One of South Africa’s most prominent YouTube comedy acts, Derick Watts & The Sunday Blues focus on pranks, pop culture, potty humour, South African life and everything in between.
The duo, Gareth Allison and Nic Smal, started out in 2011, with their Rebecca Black parody (Braaiday) garnering over 260 000 views. However, their most popular video, dubbed ‘Stop the Knot’, has earned them close to 10 million views.
Other notable clips by the comedy act include ‘How Humans Eat Their Food’ and their Anaconda Fart Remix. The latter saw widespread coverage from the likes of 9GAG, TMZ, Perez Hilton, Uproxx and Billboard, bringing a ton of international coverage for the duo.
Getting into the Let’s Play scene at about the same time as the previous entry, Dragnoz initially started out as a personal account before transitioning to Minecraft.
Johan Kruger, who goes by the handle Dragnoz, transitioned to the world-building videogame in 2012, quickly amassing a ton of followers in the process.
Kruger is also an advocate for using the game in the classroom, giving talks on the issue and creating educational projects using Minecraft. In fact, this year saw Kruger collaborate on a Museum of London project, recreating the Great Fire of London in the game.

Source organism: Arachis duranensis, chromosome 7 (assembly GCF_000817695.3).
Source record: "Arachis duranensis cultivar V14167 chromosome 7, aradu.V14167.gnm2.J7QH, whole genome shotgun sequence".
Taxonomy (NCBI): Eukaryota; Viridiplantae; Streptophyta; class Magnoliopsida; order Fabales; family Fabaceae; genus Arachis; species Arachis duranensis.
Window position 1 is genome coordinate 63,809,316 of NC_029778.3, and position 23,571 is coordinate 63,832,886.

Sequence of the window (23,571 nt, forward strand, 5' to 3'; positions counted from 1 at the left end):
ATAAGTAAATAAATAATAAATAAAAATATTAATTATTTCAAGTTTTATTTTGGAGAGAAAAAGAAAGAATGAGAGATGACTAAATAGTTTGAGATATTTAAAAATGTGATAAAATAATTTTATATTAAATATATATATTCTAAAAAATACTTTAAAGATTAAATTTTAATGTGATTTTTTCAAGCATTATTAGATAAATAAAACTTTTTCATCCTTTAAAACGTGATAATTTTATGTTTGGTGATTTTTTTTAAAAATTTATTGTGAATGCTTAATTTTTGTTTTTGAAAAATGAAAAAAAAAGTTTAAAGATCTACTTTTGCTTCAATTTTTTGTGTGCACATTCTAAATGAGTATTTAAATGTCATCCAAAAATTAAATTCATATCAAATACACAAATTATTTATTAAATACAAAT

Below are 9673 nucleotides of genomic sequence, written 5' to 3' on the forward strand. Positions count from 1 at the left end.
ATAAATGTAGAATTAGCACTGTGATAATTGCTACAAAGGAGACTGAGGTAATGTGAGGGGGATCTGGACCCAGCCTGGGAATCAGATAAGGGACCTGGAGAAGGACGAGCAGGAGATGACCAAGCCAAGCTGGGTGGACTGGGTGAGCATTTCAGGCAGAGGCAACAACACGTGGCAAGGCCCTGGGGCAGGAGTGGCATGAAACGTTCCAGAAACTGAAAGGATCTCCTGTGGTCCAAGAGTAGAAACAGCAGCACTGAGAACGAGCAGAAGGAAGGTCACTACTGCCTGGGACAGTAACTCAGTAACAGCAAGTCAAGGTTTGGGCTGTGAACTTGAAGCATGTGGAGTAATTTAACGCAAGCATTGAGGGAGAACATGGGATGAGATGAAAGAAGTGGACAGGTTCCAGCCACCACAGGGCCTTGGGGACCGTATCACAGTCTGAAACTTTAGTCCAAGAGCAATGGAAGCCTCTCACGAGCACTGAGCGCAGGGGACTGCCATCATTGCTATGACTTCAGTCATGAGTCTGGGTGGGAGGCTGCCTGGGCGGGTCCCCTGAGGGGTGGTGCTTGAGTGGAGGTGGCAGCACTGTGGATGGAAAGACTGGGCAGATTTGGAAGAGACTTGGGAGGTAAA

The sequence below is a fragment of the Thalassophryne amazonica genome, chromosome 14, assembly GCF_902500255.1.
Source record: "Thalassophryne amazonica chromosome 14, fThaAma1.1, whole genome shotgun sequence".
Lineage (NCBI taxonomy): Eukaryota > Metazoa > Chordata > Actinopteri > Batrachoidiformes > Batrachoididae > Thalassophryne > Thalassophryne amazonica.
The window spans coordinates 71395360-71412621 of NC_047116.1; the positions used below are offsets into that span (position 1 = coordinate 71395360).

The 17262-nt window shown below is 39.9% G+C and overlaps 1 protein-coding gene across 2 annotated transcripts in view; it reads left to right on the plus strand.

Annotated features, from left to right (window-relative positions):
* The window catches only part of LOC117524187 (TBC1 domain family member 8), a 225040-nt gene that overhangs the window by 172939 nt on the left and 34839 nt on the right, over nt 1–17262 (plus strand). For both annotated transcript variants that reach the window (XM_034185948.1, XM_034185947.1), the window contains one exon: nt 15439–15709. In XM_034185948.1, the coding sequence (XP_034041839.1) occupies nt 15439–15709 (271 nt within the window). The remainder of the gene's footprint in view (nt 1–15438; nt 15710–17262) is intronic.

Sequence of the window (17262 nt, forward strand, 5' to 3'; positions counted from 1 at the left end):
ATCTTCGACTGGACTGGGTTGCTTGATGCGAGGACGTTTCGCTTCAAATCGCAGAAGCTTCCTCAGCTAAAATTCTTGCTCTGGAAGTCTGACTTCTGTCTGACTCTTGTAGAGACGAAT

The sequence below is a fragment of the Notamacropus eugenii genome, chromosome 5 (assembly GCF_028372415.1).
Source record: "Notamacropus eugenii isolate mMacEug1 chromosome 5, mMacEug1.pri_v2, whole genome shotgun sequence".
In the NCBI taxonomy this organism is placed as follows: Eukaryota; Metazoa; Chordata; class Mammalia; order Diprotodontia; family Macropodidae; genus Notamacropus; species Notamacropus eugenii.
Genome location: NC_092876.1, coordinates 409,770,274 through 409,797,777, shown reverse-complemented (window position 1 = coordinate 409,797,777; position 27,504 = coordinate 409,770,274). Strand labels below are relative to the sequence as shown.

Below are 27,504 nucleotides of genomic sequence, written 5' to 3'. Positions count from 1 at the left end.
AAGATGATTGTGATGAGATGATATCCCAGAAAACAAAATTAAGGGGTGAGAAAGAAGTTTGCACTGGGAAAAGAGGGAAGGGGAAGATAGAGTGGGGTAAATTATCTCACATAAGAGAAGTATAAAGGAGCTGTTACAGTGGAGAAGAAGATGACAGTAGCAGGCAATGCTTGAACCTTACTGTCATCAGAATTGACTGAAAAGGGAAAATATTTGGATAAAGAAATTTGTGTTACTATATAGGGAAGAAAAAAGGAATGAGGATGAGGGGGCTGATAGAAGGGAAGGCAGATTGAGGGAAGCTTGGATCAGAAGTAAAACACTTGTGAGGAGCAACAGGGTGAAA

Who knew that a Minecraft YouTuber was one of South Africa’s biggest YouTube personalities?
Michael Philips, also known as MCPEMike, is one of the few local YouTubers making a name for themselves in the Let’s Play phenomenon, filming themselves having fun in video games. Mike was a relatively early arrival to the rapidly growing scene, having joined YouTube in 2012. As the name implies, his channel is devoted to Minecraft: Pocket Edition, being the mobile version of the all-conquering videogame.
The YouTuber has been keeping up a constant stream of videos, detailing glitches, showcasing his creations and offering tutorials.
Yes, it’s no coincidence that we have another Lee on the list, as Theodora is Caspar’s sister. But she’s managed to carve out a top five spot thanks to some insightful content and a faithful following too.
Lee, who joined YouTube in 2010 and uploaded her first video in 2012, generally uploads videos dealing with advice for young women, her life in general and some light-hearted content.
The YouTuber is also making a splash with Cell C, as she mentors some of the contestants in the Break The Net contest.